Australians love a summer road trip and for many, it ignites feelings of nostalgia of childhood holidays and provides a great opportunity to make new memories.
According to professional racing driver and Merlin ambassador Greg Murphy, the key to making your road trip safe and relaxed is planning ahead. This includes planning the route you take, the amount of time to allow getting there (allowing for regular rest breaks) and making sure your car is in good condition.
Here are Greg’s top tips for hitting the open road:
Ensure your car is in good working order
It is essential that you make sure your car is safe before heading off on a road trip. The most important items to check are the brakes, tyres, suspension, water and oil. Giving your car a fresh service before you head off will cover off all these vital elements and ensure you’re ready for your trip.
A lot of us love the outdoors and head off camping or boating, so if you’ll be towing it’s also critical that you have the trailer, caravan or boat trailer checked too. Spending time on the side of the road or looking for a mechanic to fix your car or trailer when you should be enjoying the sunshine is not fun for anyone!
Driver distraction is one of the leading causes of accidents on our roads, so it’s vital that you stay completely focused if you’re in the driver’s seat. If you take your eyes off the road for a split second you could put yourself, your family, other motorists and pedestrians at risk.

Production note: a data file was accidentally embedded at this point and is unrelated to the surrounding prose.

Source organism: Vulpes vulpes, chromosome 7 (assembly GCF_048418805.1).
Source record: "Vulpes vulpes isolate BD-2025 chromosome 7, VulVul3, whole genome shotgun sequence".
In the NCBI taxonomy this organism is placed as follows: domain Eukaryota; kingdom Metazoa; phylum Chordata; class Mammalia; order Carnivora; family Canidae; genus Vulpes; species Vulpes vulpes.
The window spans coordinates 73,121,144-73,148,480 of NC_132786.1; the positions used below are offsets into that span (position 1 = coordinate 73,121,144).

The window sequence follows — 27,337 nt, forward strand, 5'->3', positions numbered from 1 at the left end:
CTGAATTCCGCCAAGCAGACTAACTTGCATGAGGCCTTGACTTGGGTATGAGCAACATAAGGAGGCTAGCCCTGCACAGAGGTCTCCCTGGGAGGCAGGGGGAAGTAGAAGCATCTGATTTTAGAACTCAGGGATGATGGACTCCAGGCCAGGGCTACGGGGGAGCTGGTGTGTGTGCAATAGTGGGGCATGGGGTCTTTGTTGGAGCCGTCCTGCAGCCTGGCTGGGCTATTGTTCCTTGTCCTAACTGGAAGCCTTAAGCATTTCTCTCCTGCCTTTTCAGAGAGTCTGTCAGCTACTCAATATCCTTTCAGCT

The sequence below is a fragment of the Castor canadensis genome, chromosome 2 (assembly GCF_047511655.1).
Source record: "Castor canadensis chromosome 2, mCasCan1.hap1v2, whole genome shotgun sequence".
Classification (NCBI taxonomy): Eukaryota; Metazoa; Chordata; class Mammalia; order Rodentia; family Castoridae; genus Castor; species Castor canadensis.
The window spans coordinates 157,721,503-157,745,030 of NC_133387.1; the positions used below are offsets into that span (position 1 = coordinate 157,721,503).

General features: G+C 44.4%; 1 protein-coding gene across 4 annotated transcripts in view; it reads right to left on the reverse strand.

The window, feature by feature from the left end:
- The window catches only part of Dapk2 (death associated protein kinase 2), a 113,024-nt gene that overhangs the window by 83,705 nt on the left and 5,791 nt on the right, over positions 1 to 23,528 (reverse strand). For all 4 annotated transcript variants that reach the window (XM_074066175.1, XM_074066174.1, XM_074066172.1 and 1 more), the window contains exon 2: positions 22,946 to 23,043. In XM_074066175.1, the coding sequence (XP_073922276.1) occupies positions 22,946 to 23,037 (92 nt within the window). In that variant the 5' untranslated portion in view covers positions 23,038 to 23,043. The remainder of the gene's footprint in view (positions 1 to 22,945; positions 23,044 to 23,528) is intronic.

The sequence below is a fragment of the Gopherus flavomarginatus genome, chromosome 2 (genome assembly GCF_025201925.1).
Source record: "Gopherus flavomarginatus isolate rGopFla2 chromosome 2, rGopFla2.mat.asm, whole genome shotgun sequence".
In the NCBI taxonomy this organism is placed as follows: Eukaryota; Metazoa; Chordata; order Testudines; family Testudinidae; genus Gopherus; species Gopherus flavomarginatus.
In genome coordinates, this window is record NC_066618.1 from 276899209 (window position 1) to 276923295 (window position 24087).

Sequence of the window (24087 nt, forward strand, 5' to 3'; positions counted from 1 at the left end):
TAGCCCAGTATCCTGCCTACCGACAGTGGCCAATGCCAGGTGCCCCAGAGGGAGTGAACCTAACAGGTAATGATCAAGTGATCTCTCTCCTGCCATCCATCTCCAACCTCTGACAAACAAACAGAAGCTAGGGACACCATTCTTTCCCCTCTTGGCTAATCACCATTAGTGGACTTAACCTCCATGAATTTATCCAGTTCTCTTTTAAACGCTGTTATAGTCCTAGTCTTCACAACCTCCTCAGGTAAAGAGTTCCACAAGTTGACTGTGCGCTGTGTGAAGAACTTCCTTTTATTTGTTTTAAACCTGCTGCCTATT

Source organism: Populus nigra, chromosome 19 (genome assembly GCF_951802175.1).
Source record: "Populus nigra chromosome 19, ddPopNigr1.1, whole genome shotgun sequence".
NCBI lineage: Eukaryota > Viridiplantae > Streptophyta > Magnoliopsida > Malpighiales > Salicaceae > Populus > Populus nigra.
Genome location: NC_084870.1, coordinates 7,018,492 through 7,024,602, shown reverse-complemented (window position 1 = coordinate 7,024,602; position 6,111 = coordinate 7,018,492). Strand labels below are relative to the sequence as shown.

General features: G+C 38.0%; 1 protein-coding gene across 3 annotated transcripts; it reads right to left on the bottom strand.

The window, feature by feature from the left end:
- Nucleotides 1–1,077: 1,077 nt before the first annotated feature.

Phones can be a big distraction in the car, so it’s important that you keep your phone out of reach when driving. If you’re travelling in New South Wales, mobile phone detection cameras are also in use in 45 unknown locations across the state, issuing hefty fines and demerit points.
You can also try the ‘do not disturb while driving” function available on most iPhone and Android devices, which blocks phone calls and messages and sends an auto reply telling callers you are driving and will respond later.
Generally, there are more people travelling to and from popular holiday areas during the Christmas and New Year period, which can create traffic congestion. Remind yourself to be respectful enough of other road users and allow extra travel time in case the trip doesn’t go to plan.
Don’t trust your tired self
During long trips drivers can feel tired and may be tempted to keep driving to save time, putting themselves, their passengers and other road-users at risk.
NRMA recommends taking a break at least every two hours. Sleep is the only cure for tiredness so make sure you’re well rested before heading out and stop regularly (e.g. at Driver Reviver sites), even if you haven’t been driving for long.
Be prepared for challenging weather conditions
The weather can change quickly when travelling and it is important that you change your driving accordingly. Adverse weather conditions such as rain, snow, and dust can limit your ability to see, decreasing your ability to react to hazards.
After extended dry periods, when rain (or snow) does arrive, it can push motor oils to a road’s surface, decreasing tyre traction and makes roads slippery. Rain can also hide major hazards such as potholes and debris.
Taking caution and slowing down is essential, and if the weather continues to deteriorate, it’s very important to take a break until the weather passes. If you are towing something, remember the extra weight that is pushing you when trying to slow down!
Create the ultimate playlist
No road trip is complete without a killer playlist. My favourites are Powderfinger, Foo Fighters, INXS, Radiohead and Kings of Leon. Podcasts can also make great holiday listening!